Content Warning: explicit language, sex, violence

The other day, in a panicked frenzy over what to gift my younger brother for Christmas, I searched “best albums of 2015” online. My family is large, so we use the secret Santa system. I figured an amazing CD could add something to the sorry state of his gift haul.

My search produced a list, compiled by Google, labeled “Music Albums Frequently Mentioned on the Web”, containing the following:

1. To Pimp a Butterfly - Kendrick Lamar
2. Sometimes I Sit and Think, and Sometimes I just Sit - Courtney Barnett
3. Vulnicura - Bjork
4. Carrie & Lowell - Sufjan Stevens
5. If You’re Reading This It’s Too Late - Drake
6. Summertime ’06 - Vince Staples
7. The Epic - Kamasi Washington
8. Wildheart - Miguel
9. Currents - Tame Impala
10. Surf
11. In Colour - Jamie xx
12. DS2 - Future









My brother’s heard Kendrick’s album. The next top three albums—all of which I love—are not to his taste. So I just picked an album at random: DS2 by Future, ranked the 12th most frequently mentioned album on the Internet.

On Christmas day, we all opened our presents; thank you’s were exchanged. It felt wholesome. Until a few days later, when I looked up Future’s album, listened to it all the way through and suffered serious disappointment.

Turns out, I had gifted my brother some of the most misogynistic, albeit critically acclaimed, tracks.

Some of the more memorable lines of DS2 include:

“I just had some b*tches and I made ‘em lip lock”
“Hit that b*tch while I’m choking her out”
“I f*ck on your b*tch and I’ll prove it”
"She gon’ come f*ck me whenever, whenever I want her”
“She a hoe and a slut and a metaphor”



Critics have called Future’s album “the crown jewel of his creative peak”, a “star-studded ‘honest’ album”. Pitchfork’s review states: “His rapping is nimble and dreamy… it’s a strange record… The production is mostly slow and sad… What kind of darkness is this guy experiencing?”

Indeed. The entire album is depressing, with drugs, money, and “pu**y” (i.e. women, human beings) being the three objects at play. Pitchfork doesn’t feel the need to bring up how utterly abusive the album is to women. Because misogyny in rap is a given. Duh.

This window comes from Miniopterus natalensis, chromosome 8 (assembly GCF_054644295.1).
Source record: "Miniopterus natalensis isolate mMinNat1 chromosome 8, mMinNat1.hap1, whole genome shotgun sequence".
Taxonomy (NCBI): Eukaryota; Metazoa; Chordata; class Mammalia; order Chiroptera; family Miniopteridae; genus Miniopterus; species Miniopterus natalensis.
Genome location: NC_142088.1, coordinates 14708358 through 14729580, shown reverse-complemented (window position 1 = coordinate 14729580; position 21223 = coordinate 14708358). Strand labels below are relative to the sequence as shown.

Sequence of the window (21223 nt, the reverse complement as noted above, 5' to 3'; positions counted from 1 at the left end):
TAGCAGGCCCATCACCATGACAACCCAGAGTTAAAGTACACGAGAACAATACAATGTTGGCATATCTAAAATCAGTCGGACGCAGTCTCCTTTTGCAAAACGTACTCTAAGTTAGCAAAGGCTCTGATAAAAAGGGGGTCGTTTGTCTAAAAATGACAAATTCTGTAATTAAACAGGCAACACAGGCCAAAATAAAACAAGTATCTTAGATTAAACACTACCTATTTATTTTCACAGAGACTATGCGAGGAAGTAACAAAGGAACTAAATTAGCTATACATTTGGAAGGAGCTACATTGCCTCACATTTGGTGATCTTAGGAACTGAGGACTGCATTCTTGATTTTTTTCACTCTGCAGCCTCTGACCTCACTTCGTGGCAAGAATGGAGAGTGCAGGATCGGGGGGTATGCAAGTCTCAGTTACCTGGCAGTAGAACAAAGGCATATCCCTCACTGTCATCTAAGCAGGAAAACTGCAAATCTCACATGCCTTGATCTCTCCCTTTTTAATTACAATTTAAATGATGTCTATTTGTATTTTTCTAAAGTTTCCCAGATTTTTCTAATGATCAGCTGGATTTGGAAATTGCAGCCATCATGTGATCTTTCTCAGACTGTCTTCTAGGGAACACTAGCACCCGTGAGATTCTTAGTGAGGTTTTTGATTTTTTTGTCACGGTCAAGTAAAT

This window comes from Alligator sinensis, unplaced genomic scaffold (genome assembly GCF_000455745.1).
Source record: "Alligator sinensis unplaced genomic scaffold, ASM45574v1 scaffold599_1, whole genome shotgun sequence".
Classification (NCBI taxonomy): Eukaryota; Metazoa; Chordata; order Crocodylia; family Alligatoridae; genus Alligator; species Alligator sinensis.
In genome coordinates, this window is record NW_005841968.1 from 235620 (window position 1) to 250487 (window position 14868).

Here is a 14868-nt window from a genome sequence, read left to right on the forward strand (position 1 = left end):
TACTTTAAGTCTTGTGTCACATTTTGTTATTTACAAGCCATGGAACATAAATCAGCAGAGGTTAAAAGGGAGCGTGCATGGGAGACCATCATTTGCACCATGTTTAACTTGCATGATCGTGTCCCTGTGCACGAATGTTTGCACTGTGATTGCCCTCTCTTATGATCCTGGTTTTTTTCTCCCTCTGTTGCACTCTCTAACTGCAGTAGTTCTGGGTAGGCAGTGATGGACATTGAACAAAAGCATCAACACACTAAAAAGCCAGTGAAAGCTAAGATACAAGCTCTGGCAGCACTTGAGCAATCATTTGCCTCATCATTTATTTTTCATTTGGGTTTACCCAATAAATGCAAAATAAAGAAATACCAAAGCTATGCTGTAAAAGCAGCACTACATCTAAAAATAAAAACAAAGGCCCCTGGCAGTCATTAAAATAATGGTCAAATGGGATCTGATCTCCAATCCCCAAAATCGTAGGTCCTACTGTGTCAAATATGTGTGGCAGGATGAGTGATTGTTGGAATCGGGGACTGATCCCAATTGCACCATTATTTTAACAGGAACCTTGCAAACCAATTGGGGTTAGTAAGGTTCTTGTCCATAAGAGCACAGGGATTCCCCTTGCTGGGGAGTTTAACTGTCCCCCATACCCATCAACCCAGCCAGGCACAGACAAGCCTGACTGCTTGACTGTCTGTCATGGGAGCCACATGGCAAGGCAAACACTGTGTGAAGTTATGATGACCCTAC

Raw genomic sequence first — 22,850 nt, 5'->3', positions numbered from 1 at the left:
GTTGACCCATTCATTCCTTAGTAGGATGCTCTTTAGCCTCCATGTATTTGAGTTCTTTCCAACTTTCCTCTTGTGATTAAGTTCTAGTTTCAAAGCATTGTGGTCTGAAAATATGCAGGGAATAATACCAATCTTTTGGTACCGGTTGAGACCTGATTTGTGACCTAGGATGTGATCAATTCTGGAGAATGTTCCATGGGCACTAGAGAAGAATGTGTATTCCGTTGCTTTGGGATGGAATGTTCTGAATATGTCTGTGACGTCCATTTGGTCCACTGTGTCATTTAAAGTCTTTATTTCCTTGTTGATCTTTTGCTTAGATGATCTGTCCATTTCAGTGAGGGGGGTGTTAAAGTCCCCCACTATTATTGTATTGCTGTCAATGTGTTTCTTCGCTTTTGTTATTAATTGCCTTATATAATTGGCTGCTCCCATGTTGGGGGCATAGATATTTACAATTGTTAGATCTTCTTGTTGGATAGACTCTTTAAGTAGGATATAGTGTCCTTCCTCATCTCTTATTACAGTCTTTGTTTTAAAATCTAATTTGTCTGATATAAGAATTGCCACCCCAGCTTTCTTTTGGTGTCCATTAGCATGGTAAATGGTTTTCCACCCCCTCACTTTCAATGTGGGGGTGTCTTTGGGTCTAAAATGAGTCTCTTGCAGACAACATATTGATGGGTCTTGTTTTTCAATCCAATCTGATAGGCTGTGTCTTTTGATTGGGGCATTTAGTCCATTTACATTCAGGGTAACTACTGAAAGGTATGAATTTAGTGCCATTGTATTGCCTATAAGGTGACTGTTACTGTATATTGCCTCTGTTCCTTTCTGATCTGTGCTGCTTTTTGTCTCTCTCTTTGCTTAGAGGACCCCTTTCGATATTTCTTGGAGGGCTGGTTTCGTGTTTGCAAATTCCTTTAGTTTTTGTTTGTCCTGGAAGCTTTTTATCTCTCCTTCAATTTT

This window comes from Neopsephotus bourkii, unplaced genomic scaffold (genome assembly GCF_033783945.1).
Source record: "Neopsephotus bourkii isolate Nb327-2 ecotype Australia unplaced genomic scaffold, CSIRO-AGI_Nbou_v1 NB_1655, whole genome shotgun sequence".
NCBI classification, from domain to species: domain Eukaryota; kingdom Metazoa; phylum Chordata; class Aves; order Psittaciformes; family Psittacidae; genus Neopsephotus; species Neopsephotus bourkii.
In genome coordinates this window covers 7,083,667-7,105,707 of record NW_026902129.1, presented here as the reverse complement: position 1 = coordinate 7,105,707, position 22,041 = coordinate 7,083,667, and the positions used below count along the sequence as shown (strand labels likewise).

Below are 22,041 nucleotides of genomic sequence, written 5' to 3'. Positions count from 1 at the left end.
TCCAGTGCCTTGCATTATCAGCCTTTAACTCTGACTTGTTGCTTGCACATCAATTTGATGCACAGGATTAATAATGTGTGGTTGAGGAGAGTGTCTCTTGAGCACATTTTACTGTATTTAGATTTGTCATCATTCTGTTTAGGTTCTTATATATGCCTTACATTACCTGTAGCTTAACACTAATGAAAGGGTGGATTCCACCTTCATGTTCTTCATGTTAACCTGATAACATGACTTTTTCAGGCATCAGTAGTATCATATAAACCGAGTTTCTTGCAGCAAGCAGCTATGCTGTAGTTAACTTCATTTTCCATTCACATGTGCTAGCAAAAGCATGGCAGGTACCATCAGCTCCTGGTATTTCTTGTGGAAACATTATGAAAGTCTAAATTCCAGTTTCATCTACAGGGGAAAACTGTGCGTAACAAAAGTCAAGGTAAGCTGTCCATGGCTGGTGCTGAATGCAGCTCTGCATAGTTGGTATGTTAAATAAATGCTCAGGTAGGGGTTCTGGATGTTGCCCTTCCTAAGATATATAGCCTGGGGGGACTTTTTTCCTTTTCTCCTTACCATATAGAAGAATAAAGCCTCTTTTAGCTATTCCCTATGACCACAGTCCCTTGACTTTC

According to Wiki and more legitimate sources, 22 percent to 37 percent of rap music is misogynistic. Almost all great (male) rap artists have some line out there that’s questionable. But why is this so unquestioned, so acceptable?

I only recently started listening to rap. I had always written it off as not being substantive, until about a year ago when I was introduced to Lupe Fiasco. Lupe is without a doubt the James Joyce of rap—his dense lyrics never end, and it takes several read-throughs on Rap Genius to understand all of his allusions. From Lupe, I moved to Kendrick Lamar, Chance the Rapper, and Childish Gambino. I was astounded to see my old prejudices fall apart in the emotional raw intensity of Kendrick’s “The Blacker the Berry”, Lupe’s “Murals”, and even Kanye West’s “Blood on the Leaves”. But for every talented, complex rap song out there, there are ten, utterly mind-numbing, offensive ones.

Would Future’s lyrics be acceptable in any other genre? Could John Mayer produce a new album with a parallel lyric to “pull out my dick and I pee on her”? Or let’s switch roles. Could misandristic woman succeed in the music industry? Could a woman sing a parallel lyric to “I ain’t got no manners for no sluts/ I’ma put my thumb in her butt” about men? Sure, these comparisons are crude and grate against what we know to be acceptable about music. But that’s the point.

Let’s not kid ourselves. Women would never succeed with such explicit, sadistic lyrics against men. And if they did, critics wouldn’t be calling the album “honest” and “depressing”. They would call it f***ed up.

Truthfully, going through Future’s lyrics to write this article made me feel sick. But a hundred times more disturbing is the fact that this album is ranked as one of the top 20 best albums of the year. As an amateur rap listener, I’ll be in search of anti-Futuresque music, despite what the critics say. Sorry, bro.